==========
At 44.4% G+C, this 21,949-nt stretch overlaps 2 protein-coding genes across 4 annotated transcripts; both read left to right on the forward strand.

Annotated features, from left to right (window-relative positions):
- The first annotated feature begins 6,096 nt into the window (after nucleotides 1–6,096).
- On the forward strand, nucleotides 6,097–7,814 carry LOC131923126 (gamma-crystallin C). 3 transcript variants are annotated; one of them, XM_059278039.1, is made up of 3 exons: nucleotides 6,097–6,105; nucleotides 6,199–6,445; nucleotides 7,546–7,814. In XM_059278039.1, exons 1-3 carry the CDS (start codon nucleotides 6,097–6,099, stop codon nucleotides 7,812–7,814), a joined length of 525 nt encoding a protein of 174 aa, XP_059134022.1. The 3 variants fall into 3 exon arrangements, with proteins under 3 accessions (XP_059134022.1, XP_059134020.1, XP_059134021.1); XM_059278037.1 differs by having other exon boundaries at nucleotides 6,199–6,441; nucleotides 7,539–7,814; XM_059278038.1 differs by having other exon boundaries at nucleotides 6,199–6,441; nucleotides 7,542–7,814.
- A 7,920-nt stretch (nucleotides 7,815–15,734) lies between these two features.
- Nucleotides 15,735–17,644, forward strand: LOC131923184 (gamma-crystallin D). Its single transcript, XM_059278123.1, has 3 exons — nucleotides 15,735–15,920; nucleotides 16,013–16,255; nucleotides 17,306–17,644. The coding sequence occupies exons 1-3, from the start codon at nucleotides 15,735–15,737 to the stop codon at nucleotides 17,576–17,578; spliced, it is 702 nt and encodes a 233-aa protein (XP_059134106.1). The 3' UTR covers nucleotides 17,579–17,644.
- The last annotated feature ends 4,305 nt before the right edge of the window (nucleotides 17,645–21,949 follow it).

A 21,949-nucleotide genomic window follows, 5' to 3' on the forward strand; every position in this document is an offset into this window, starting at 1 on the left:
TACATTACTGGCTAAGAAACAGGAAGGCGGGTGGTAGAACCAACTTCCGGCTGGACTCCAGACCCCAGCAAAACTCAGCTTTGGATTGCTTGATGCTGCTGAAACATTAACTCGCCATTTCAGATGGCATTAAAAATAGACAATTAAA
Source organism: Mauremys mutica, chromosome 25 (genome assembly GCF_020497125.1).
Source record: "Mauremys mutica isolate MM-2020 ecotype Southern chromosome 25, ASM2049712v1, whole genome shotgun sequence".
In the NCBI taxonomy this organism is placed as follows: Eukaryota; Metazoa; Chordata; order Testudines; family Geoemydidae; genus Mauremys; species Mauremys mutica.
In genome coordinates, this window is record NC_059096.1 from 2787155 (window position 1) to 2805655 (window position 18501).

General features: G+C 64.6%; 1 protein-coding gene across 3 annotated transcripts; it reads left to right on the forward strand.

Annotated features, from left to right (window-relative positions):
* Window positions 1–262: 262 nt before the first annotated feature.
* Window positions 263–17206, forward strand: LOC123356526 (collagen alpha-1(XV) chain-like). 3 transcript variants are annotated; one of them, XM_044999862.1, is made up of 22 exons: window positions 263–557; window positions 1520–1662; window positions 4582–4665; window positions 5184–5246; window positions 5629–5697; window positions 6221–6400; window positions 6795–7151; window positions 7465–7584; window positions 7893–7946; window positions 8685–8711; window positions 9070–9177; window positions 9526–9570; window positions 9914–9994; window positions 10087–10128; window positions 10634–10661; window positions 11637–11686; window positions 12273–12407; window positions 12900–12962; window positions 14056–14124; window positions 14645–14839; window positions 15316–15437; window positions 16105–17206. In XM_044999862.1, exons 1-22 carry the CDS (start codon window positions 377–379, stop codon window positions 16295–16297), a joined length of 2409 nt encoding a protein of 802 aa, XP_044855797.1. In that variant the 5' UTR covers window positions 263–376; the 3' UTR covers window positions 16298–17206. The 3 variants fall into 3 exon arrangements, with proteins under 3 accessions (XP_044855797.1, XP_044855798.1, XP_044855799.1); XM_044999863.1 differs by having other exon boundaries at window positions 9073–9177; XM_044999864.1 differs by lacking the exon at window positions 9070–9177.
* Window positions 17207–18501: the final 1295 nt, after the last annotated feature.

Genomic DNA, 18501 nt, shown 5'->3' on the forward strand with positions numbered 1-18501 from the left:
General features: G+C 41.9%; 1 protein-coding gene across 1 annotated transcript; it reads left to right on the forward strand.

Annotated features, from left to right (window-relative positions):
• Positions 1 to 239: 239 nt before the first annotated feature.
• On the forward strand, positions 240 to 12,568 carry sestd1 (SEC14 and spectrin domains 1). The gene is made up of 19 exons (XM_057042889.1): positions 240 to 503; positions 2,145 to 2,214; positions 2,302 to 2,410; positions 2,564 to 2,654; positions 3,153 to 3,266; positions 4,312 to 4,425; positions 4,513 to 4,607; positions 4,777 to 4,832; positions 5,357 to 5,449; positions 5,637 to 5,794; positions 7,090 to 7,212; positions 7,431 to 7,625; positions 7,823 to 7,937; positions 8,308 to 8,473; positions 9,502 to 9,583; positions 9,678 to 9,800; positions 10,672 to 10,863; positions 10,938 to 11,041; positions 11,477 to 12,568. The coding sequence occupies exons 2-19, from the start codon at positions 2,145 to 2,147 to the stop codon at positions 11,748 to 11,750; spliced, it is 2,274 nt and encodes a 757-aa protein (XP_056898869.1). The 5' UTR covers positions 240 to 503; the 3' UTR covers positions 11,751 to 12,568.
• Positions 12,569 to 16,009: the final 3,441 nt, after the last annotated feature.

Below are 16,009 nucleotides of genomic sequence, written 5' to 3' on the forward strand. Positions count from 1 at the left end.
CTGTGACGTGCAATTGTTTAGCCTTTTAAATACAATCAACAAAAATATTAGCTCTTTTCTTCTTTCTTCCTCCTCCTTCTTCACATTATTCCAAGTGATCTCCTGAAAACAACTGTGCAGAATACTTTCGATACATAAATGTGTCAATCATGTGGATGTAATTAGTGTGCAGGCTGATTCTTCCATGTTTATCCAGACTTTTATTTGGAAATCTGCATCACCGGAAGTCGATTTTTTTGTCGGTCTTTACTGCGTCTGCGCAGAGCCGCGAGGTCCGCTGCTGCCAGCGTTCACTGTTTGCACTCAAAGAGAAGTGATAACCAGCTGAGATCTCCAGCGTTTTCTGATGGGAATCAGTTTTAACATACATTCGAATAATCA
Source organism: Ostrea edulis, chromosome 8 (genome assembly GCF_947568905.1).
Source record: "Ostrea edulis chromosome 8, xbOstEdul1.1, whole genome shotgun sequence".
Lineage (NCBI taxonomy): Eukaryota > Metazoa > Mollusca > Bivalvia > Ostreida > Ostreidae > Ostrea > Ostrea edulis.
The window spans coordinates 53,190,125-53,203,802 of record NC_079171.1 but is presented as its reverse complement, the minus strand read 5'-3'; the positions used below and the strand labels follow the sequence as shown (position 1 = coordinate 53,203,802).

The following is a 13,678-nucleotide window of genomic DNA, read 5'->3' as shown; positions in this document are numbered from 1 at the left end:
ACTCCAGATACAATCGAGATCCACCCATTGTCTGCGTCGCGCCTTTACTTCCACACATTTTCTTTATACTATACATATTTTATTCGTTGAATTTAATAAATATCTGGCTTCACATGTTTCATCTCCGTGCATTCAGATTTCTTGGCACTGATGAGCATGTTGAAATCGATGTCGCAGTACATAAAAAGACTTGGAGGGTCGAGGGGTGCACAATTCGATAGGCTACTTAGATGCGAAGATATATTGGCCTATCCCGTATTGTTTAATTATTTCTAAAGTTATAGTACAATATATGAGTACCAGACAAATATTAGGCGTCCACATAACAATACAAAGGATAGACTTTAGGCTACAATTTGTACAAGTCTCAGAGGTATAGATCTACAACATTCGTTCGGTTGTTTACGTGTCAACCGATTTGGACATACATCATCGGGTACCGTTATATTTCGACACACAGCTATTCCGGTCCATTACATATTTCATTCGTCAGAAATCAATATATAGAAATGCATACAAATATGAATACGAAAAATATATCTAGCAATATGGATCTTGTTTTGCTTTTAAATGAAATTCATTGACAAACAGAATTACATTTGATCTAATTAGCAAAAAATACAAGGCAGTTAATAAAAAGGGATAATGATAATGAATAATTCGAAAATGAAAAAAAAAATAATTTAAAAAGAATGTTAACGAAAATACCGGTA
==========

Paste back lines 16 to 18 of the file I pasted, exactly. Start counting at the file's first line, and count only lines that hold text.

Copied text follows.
* Window positions 1–262: 262 nt before the first annotated feature.
* Window positions 263–17206, forward strand: LOC123356526 (collagen alpha-1(XV) chain-like). 3 transcript variants are annotated; one of them, XM_044999862.1, is made up of 22 exons: window positions 263–557; window positions 1520–1662; window positions 4582–4665; window positions 5184–5246; window positions 5629–5697; window positions 6221–6400; window positions 6795–7151; window positions 7465–7584; window positions 7893–7946; window positions 8685–8711; window positions 9070–9177; window positions 9526–9570; window positions 9914–9994; window positions 10087–10128; window positions 10634–10661; window positions 11637–11686; window positions 12273–12407; window positions 12900–12962; window positions 14056–14124; window positions 14645–14839; window positions 15316–15437; window positions 16105–17206. In XM_044999862.1, exons 1-22 carry the CDS (start codon window positions 377–379, stop codon window positions 16295–16297), a joined length of 2409 nt encoding a protein of 802 aa, XP_044855797.1. In that variant the 5' UTR covers window positions 263–376; the 3' UTR covers window positions 16298–17206. The 3 variants fall into 3 exon arrangements, with proteins under 3 accessions (XP_044855797.1, XP_044855798.1, XP_044855799.1); XM_044999863.1 differs by having other exon boundaries at window positions 9073–9177; XM_044999864.1 differs by lacking the exon at window positions 9070–9177.
* Window positions 17207–18501: the final 1295 nt, after the last annotated feature.